Lymphoma is the fifth most common type of cancer in the UK. It is a blood cancer that begins in infection-fighting white blood cells of the immune system called lymphocytes where mutations cause the cells to change into lymphoma cells and grow uncontrollably. To be able to devise new treatments for lymphoma and share more accurate prognoses with patients, it is crucial that we know which mutations cause these changes.
Research published on 4 February in the journal Mobile DNA from our Cancer Genomics group have reported a technical development that will take us one step closer to this aim. The team used a model of lymphoma where mutations are caused by random integrations of virus genomes into the cell’s DNA. To study this model better, they developed a method that accurately measures the abundance of mutations within these tumours, which means that the method quantitates whether mutations are present in the entire tumour, part of the tumour or even in as little as one cell.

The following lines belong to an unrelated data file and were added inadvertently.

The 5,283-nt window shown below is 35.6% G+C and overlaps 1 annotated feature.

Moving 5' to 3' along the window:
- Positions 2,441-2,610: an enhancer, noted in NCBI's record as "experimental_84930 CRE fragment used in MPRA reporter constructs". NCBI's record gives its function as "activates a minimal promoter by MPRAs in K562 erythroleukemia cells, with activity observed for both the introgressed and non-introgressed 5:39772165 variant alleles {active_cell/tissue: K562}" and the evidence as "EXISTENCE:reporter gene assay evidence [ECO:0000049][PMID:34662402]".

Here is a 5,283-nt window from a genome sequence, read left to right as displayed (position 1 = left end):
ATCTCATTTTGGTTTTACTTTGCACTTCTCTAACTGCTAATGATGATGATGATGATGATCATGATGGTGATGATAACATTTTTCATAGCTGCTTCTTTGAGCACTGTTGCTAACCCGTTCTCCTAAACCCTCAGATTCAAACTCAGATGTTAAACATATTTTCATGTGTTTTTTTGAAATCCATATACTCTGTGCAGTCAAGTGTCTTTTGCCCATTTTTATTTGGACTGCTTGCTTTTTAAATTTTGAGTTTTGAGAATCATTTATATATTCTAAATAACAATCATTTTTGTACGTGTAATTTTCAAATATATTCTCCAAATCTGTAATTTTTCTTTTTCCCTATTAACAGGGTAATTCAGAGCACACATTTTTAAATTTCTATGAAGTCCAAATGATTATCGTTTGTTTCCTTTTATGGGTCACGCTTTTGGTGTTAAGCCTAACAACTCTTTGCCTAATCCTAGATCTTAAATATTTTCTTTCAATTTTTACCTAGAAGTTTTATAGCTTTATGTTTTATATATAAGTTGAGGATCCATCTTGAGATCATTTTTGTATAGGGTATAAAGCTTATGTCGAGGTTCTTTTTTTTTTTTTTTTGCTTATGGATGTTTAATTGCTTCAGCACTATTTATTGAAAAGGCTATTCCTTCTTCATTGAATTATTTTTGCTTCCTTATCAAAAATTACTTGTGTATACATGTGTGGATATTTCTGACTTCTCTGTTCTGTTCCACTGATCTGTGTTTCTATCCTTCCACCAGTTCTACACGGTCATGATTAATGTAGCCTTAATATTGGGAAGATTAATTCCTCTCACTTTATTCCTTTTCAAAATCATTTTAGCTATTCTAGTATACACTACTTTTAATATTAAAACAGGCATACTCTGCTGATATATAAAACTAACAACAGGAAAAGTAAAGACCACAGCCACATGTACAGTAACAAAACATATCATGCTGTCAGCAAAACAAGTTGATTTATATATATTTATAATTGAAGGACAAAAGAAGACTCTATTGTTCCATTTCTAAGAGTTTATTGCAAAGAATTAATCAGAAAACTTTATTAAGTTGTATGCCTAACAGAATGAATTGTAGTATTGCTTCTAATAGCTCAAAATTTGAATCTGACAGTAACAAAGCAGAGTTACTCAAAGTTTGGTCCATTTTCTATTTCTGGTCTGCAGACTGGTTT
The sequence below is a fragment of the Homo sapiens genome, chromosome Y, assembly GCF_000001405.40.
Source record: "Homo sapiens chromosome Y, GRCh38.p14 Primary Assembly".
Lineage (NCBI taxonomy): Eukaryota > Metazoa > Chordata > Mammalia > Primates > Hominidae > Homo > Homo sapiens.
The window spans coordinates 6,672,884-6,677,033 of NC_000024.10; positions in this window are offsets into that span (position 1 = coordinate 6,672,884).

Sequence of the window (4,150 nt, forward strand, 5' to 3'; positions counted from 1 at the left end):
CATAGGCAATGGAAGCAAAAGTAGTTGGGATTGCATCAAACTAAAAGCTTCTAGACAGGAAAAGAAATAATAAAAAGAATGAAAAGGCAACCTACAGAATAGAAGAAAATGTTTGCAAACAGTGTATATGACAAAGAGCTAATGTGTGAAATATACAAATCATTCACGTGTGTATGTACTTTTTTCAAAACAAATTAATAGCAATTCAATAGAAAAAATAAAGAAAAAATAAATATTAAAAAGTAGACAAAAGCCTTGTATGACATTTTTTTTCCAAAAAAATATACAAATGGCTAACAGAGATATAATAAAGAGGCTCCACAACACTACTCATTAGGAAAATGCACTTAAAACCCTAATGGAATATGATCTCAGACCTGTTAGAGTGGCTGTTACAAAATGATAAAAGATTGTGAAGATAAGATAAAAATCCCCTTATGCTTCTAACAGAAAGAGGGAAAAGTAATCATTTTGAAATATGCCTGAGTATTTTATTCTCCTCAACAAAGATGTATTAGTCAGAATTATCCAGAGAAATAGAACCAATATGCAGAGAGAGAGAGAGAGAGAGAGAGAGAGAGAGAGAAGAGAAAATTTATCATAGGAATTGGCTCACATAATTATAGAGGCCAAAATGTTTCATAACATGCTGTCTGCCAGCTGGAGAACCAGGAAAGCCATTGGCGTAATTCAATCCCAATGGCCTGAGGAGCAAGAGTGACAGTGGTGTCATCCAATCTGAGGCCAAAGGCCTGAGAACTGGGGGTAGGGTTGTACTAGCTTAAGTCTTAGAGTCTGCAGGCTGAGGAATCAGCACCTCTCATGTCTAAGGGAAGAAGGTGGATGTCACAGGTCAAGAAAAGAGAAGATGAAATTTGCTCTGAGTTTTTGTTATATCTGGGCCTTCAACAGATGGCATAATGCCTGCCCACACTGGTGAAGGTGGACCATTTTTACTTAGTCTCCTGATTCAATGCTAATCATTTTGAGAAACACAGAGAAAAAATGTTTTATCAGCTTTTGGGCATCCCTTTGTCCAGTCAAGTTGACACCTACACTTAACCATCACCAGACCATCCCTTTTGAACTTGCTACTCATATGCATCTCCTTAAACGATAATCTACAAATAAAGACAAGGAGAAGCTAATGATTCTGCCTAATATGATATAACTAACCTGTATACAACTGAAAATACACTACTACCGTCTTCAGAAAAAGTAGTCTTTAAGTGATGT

This tool will help us to understand which mutations happen earlier in this model system of cancer and which occur at a later stage of the cancer’s evolution. If a mutation is present only in a small proportion of a tumour, then it happened later in the progression of the disease after most of the cell division and growth have occurred. Conversely, mutations found in most cells are likely to be the earliest events in tumour formation.
From a treatment perspective, understanding the abundance of mutations can aid predictions of treatment response. When cancers are treated with various drugs some cells can survive. Knowing which drug resistance mutations those cells had prior to treatment can inform whether a patient might make a full recovery or experience a treatment-resistant relapse.
Anthony Uren, Head of the Cancer Genomics group at the MRC LMS, discussed the next steps for this research:
“We and others can now use this technique to analyse similar tumours to decipher the order of mutations. We want to try and understand why some occur earlier in the disease and some later, and also why some mutations occur in a limited subset of tumours, whereas others occur across a broad spectrum of diverse tumours.”
New insights into how cancers progress benefit from development of this new tool to accurately measure these mutations in cancer cells.
‘LUMI-PCR: an Illumina platform ligation-mediated PCR protocol for integration site cloning, provides molecular quantitation of integration sites’ was published on 4 February in Mobile DNA. Read the full article here.